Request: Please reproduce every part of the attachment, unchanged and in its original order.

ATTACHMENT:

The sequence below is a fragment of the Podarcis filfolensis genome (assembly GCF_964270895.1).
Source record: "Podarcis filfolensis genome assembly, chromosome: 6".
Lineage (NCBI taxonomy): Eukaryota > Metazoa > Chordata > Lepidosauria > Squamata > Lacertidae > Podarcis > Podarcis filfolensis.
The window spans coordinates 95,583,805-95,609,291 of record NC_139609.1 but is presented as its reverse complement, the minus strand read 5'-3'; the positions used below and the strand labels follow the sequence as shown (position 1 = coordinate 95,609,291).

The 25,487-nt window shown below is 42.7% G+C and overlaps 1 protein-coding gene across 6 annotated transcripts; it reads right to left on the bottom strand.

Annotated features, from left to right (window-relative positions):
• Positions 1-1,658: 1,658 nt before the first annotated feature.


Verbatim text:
The sequence below is a fragment of the Podarcis filfolensis genome (assembly GCF_964270895.1).
Source record: "Podarcis filfolensis genome assembly, chromosome: 6".
Lineage (NCBI taxonomy): Eukaryota > Metazoa > Chordata > Lepidosauria > Squamata > Lacertidae > Podarcis > Podarcis filfolensis.
The window spans coordinates 95,583,805-95,609,291 of record NC_139609.1 but is presented as its reverse complement, the minus strand read 5'-3'; the positions used below and the strand labels follow the sequence as shown (position 1 = coordinate 95,609,291).

The 25,487-nt window shown below is 42.7% G+C and overlaps 1 protein-coding gene across 6 annotated transcripts; it reads right to left on the bottom strand.

Annotated features, from left to right (window-relative positions):
• Positions 1-1,658: 1,658 nt before the first annotated feature.